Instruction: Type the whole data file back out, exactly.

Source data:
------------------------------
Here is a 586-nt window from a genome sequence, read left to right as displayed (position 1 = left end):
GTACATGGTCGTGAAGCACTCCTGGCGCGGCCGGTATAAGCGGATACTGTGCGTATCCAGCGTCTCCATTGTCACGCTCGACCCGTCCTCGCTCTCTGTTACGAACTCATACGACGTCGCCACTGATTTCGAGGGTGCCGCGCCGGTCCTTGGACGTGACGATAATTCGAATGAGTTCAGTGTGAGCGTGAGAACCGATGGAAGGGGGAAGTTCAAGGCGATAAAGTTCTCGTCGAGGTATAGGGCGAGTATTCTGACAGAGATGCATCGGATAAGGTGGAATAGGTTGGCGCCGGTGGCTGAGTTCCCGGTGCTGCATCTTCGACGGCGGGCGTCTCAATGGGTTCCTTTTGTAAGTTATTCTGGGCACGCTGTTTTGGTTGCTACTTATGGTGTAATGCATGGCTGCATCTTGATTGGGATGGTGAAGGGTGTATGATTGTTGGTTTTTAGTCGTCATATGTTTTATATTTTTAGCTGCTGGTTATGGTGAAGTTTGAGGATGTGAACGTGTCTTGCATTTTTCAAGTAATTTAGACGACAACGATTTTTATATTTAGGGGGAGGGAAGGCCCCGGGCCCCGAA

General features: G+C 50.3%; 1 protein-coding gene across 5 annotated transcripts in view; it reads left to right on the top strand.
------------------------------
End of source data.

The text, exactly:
Here is a 586-nt window from a genome sequence, read left to right as displayed (position 1 = left end):
GTACATGGTCGTGAAGCACTCCTGGCGCGGCCGGTATAAGCGGATACTGTGCGTATCCAGCGTCTCCATTGTCACGCTCGACCCGTCCTCGCTCTCTGTTACGAACTCATACGACGTCGCCACTGATTTCGAGGGTGCCGCGCCGGTCCTTGGACGTGACGATAATTCGAATGAGTTCAGTGTGAGCGTGAGAACCGATGGAAGGGGGAAGTTCAAGGCGATAAAGTTCTCGTCGAGGTATAGGGCGAGTATTCTGACAGAGATGCATCGGATAAGGTGGAATAGGTTGGCGCCGGTGGCTGAGTTCCCGGTGCTGCATCTTCGACGGCGGGCGTCTCAATGGGTTCCTTTTGTAAGTTATTCTGGGCACGCTGTTTTGGTTGCTACTTATGGTGTAATGCATGGCTGCATCTTGATTGGGATGGTGAAGGGTGTATGATTGTTGGTTTTTAGTCGTCATATGTTTTATATTTTTAGCTGCTGGTTATGGTGAAGTTTGAGGATGTGAACGTGTCTTGCATTTTTCAAGTAATTTAGACGACAACGATTTTTATATTTAGGGGGAGGGAAGGCCCCGGGCCCCGAA

General features: G+C 50.3%; 1 protein-coding gene across 5 annotated transcripts in view; it reads left to right on the top strand.